> all until the preload force is overcome.
    >

    I think we need to use this post the next time someone asks: "What does this preload knob do?".

    > * Second point: changing the preload changes the force F0.

    And hence X0.

    >
    > Now what about oil height? Oil in the fork does two things: first, as Trav rather incoherently
    > pointed out, oil is used for damping. We are not going to discuss damping. But fork oil does
    > something else that is not so obvious: it puts a second spring in your fork. Rather, it is the air
    > on top of the oil that acts like a spring. Compress the air in the fork, and it pushes back. This
    > is what Shaun was talking about.
    >
    > So, really, a coil/oil fork has two springs in it -- the coil spring, and the air in the fork. If
    > you have two springs (call the weights k1 and k2) acting together (in "parallel"), they are
    > equivalent to a single, heavier spring. In terms of the spring constants k1 and k2, the effective
    > spring constant k is just the sum of the individual spring constants:
    >
    > k = k1 + k2
    >
    > and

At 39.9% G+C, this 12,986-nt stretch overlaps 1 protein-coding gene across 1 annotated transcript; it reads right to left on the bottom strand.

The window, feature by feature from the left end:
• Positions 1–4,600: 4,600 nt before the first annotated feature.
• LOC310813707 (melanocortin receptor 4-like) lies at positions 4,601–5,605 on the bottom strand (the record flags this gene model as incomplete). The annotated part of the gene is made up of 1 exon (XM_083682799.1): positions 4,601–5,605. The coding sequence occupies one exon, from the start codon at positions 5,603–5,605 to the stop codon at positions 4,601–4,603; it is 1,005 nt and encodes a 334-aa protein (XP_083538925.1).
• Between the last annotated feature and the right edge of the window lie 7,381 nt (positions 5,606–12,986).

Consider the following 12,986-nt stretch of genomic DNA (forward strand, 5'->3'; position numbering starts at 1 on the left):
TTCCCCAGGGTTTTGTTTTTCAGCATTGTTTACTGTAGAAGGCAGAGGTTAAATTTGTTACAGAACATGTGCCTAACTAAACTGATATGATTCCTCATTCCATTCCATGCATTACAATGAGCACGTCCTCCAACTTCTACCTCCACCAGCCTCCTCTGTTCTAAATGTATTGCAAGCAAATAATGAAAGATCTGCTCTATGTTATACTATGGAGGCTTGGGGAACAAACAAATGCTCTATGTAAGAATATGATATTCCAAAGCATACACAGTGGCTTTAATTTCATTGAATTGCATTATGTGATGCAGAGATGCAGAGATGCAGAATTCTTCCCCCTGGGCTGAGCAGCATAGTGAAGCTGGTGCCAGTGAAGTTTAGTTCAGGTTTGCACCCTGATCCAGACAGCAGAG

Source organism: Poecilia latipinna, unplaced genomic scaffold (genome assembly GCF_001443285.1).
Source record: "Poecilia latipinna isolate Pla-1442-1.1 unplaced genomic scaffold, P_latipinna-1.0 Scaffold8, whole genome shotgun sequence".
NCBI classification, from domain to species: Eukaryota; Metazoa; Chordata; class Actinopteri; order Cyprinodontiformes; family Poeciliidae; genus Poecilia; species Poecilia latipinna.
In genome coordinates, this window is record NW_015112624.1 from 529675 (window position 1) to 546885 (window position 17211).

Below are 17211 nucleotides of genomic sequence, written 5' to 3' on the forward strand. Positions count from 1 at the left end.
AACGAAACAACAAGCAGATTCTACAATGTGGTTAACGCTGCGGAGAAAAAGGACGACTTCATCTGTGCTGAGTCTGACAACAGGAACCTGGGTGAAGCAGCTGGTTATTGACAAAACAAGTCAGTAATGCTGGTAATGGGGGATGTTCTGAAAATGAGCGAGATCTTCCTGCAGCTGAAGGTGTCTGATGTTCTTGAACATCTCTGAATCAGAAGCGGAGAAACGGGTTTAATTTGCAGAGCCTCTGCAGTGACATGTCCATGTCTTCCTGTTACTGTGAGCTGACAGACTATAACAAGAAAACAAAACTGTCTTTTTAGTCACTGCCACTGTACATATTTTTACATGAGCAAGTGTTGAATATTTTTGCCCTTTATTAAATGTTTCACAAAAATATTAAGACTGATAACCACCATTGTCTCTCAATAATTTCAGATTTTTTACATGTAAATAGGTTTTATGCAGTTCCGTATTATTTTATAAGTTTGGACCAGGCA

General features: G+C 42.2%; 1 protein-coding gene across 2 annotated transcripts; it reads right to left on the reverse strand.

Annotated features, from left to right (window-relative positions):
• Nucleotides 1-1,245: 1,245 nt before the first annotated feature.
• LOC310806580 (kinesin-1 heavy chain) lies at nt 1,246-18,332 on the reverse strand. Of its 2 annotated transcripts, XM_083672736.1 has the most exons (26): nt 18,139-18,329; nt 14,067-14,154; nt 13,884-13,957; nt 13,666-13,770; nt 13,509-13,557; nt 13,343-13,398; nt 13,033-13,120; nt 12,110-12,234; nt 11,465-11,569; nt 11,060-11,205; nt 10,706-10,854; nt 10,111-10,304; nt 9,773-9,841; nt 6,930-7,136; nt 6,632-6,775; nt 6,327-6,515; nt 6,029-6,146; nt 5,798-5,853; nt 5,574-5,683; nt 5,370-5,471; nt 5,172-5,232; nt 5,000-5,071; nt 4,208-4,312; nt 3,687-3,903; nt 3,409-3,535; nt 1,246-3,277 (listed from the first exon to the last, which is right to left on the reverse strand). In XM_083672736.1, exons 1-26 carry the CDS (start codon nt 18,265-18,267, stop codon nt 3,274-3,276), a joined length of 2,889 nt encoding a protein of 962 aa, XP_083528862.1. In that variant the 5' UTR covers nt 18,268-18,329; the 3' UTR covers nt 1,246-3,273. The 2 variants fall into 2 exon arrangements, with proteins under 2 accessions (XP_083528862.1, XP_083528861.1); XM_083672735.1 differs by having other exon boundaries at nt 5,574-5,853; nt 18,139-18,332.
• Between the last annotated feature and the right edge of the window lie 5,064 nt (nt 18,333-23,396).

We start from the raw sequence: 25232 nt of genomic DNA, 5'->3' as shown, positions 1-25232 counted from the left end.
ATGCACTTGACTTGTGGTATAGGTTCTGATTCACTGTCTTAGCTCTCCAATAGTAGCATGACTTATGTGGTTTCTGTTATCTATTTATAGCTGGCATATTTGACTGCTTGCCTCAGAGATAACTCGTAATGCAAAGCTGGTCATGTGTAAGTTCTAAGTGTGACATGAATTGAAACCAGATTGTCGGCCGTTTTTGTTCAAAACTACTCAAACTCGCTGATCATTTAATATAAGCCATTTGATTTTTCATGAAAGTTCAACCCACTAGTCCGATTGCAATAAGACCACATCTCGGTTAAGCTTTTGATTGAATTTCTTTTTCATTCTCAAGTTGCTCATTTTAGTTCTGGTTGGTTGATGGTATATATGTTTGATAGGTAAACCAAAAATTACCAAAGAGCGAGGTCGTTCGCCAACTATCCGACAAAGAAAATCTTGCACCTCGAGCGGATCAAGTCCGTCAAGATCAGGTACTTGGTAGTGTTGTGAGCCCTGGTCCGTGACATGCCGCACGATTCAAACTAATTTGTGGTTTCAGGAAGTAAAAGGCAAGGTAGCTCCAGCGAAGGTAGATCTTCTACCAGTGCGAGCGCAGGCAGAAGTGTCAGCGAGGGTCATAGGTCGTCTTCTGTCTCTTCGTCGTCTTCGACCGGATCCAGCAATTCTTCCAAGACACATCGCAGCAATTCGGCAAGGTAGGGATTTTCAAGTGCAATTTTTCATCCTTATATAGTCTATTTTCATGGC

>
    > F = k x = (k1 + k2) x
    >

    Uh huh.

    > So Shaun is right that changing the oil height will have some effect on the sag, but he is wrong
    > in saying that it is preload. It is actually more like changing the weight of the spring. You're
    > messing with k, not with the preload force F0.
    >
    > But there's a catch: the air in the fork is not like the coil spring. It does _not_ have a linear
    > force law F = k2 x. The air in the fork has a nonlinear force law, something like F = k2 x^2.
    > (Here x^2 denotes x squared.) Relative to a linear spring, it is easier to compress the air a
    > little bit, but much harder to compress it a lot. So the force law for a coil + air spring is
    > something more like:
    >
    > F = k1 x + k2 x^2
    >

    Ohhh baby, a quadratic equation. BTW- I am 100% agreement with your analysis.

    > This deviation from a linear force law is called "progressiveness". For small amounts of
    > compression (small bumps), the response of the spring is nice and linear. But when you compress it
    > a lot (big bumps), the force required goes up much faster than linear. This is good, because you
    > can tune the progressiveness so that the fork is responsive on small bumps (tuning the spring
    > weight k1), but won't top out on big bumps (tuning the "air spring" weight k2 by changing the oil
    > height).
    >
    > * Third point: changing the oil height changes the progressiveness, or nonlinear spring